WhiteHat’s Inclusion & Diversity Lead reflects on the last six months, why Black History Month 2020 has felt different, the changes that are emerging within the workplace and the work that still needs to happen.

Black History Month 2020 has felt different. This Summer saw a flurry of statements from the business world publicly committing to improving diversity in the workplace in response to the tragic killing of George Floyd, some of which has been since criticised as performative. People have rightfully questioned: where is the action for change?

As someone who has been working within the social mobility space for seven years, I have been reflecting on my experiences, my own privilege as a dual heritage, White English & Black Caribbean female, my role and the role of my organisation in being a part of positive change. From this, I feel hopeful, and here is why:

Data & identity

More organisations are waking up to the importance of rigours data collection and analysis in their approach to understanding diversity and inclusion. On top of this, we’re understanding the problem with catch-all terms like BAME. Yes, our language constantly evolves, but more than this, individuals are demanding an understanding of the nuances of identity.

For example, there is a great difference in the lived experiences of a middleclass international student from Bahrain, a young Black Caribbean man from London who was in receipt of free school meals, and a mother from Bangladesh who is new to the country and speaks English as a second language. Even though they may all be labelled as ‘BAME’, their experiences and representation within the workplace will differ.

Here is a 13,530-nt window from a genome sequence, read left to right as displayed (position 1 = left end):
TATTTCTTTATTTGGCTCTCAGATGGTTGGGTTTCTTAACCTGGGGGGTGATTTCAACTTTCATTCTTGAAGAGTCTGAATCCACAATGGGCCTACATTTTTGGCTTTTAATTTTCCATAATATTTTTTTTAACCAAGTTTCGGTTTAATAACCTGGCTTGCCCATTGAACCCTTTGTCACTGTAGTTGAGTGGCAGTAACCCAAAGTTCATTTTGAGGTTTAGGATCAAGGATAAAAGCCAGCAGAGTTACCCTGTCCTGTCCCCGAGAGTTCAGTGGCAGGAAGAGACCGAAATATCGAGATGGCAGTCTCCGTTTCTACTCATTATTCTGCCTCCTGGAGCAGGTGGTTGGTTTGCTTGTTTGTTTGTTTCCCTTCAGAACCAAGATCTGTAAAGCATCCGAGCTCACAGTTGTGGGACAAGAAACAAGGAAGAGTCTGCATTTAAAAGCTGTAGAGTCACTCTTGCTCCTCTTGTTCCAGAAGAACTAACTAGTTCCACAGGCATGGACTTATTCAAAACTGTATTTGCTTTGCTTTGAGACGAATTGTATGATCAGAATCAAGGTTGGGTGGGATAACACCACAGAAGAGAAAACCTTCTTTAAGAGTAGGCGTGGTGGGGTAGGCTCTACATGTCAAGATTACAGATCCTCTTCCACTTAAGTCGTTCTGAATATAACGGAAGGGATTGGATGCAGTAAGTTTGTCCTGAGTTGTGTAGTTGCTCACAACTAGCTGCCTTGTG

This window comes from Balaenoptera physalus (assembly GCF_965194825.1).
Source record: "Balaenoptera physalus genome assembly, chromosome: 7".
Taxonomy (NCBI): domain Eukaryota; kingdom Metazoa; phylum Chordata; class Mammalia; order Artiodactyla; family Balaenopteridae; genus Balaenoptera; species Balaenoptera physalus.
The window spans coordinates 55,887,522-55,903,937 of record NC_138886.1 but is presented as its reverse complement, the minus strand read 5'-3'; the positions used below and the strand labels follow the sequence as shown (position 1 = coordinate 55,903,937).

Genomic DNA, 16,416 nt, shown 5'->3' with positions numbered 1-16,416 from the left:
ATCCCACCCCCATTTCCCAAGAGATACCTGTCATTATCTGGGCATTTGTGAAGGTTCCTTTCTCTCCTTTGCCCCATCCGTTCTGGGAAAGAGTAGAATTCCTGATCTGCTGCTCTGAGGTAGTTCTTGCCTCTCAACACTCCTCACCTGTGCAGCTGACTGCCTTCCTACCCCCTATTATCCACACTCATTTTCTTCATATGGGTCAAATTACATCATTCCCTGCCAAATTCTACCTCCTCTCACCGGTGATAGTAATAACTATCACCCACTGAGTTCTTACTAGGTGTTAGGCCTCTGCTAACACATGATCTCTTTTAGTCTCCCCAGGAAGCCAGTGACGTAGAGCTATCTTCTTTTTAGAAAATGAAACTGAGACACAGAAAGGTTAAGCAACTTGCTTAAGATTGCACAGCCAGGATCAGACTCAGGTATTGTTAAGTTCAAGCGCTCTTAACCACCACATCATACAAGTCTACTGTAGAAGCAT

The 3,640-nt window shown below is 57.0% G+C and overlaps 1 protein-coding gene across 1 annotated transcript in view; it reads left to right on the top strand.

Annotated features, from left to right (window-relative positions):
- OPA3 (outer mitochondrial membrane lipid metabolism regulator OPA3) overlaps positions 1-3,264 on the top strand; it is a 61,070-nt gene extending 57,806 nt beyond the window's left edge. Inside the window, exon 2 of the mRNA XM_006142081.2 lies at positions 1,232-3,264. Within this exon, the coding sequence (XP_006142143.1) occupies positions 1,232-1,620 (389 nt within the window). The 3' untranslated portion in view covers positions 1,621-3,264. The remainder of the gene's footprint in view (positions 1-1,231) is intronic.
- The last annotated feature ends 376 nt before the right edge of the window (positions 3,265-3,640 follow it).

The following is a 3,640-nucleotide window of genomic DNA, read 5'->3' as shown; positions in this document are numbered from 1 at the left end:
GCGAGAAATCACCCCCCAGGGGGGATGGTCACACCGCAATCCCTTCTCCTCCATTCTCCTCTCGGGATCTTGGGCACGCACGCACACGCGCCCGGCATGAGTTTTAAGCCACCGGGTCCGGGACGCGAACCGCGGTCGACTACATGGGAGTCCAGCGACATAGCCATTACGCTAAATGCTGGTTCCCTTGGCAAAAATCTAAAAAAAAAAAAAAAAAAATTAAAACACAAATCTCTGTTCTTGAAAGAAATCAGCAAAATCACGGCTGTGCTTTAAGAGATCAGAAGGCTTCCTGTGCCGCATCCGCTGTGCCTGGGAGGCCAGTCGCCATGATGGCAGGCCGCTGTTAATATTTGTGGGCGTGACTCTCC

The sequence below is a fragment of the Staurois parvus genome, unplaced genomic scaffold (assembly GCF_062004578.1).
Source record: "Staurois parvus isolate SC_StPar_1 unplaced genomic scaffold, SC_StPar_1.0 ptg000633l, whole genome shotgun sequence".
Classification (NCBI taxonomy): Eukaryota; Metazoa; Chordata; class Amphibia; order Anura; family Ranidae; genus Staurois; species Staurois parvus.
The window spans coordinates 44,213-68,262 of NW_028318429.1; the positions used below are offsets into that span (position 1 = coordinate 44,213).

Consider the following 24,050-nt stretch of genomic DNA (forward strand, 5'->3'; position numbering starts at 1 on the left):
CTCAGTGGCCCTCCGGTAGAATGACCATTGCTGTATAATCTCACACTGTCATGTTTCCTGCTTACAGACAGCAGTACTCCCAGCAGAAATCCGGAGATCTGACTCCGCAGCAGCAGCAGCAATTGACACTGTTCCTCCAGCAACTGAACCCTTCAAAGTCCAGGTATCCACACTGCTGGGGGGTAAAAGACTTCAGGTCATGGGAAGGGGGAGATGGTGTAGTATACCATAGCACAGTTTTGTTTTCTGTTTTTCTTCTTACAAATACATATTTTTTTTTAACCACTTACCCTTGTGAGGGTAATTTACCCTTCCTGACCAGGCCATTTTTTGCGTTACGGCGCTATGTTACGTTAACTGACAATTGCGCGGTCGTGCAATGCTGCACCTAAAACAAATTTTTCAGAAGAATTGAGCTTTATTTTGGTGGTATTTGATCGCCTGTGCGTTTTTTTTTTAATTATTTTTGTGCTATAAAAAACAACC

We need the data to identify the areas for improvement, and to hold ourselves accountable on progress.

Recognition & self-education

More individuals are actively questioning phrases like ‘I do not see colour,’ ‘why do we have to focus on race/ethnicity?’ ‘but don’t all lives matter?.’

It is understood that by not recognising the systematic issues experienced by different groups, particularly the experience of the black community, individuals or organisations are contributing to the problem.

The emphasis is increasingly on self-education on issues of race & ethnicity, using publicly available educational sources, and having internal self-reflection. Anti-racism is a term we now have for a higher standard of empathy and behaviour.

Challenging gaslighting

More individuals are understanding that it is not acceptable to dismiss the experiences of Black colleagues or friends. When either racism or microaggressions are reported officially or unofficially in the workplace, responses like ‘it was just a joke’ ‘I wouldn’t let it bother you’ or ‘are you perhaps being sensitive?’ are increasingly understood as just as problematic as the initial offending comments or actions.

It feels, to me at least, that the responsibility for calling out these behaviours, even those that are difficult to articulate but just don’t feel OK, is being shared with colleagues who have begun a journey of allyship.

There is still so much work to do!

For the three points I’ve highlighted, the business world is still at the start of a journey. Racism is a structural, systemic issue throughout society and the regular stories of injustices have not stopped. We need to keep the conversation alive to see action and long-term change. We need to understand the data, implement robust monitoring processes, and make space for regular reflection, not just in October or in response to tragedies.

At WhiteHat we not only drive a positive change for thousands of apprentices we work with, but also within our own workforce. This is a long-term commitment. We have got a lot of work to do, but I am grateful to be a part of this journey.

I am thankful to my colleagues who have led and got involved with Inclusion Focus Groups, our Talking About Race at Work seminar, Black History Month events and those who have supported me in completing our Inclusion Audit.

WhiteHat staff celebrated Black History Month with a panel to reflect on building a culture of allyship followed by a Black History Month Book Club where staff read Queenie by Candice Carter-Williams.

More than this, I am thankful for those who each day are prepared to address uncomfortable topics, create the psychological safety for ongoing challenge, and push us to be better.